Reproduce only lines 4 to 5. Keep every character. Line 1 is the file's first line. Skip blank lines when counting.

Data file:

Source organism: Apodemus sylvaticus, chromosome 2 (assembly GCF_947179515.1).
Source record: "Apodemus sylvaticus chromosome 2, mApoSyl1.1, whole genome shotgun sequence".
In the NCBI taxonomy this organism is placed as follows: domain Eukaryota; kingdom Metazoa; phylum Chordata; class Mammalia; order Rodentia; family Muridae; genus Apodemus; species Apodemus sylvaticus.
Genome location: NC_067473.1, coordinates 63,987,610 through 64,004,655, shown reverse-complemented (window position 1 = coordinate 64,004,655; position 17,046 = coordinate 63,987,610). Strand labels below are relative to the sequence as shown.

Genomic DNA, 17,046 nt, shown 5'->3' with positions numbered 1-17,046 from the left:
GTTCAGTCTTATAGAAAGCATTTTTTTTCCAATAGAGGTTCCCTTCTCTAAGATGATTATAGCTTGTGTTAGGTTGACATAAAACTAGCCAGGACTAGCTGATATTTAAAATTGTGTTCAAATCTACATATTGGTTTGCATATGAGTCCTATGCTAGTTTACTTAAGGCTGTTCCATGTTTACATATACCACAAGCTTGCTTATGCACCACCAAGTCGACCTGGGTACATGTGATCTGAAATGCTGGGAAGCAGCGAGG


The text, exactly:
Genome location: NC_067473.1, coordinates 63,987,610 through 64,004,655, shown reverse-complemented (window position 1 = coordinate 64,004,655; position 17,046 = coordinate 63,987,610). Strand labels below are relative to the sequence as shown.

Genomic DNA, 17,046 nt, shown 5'->3' with positions numbered 1-17,046 from the left: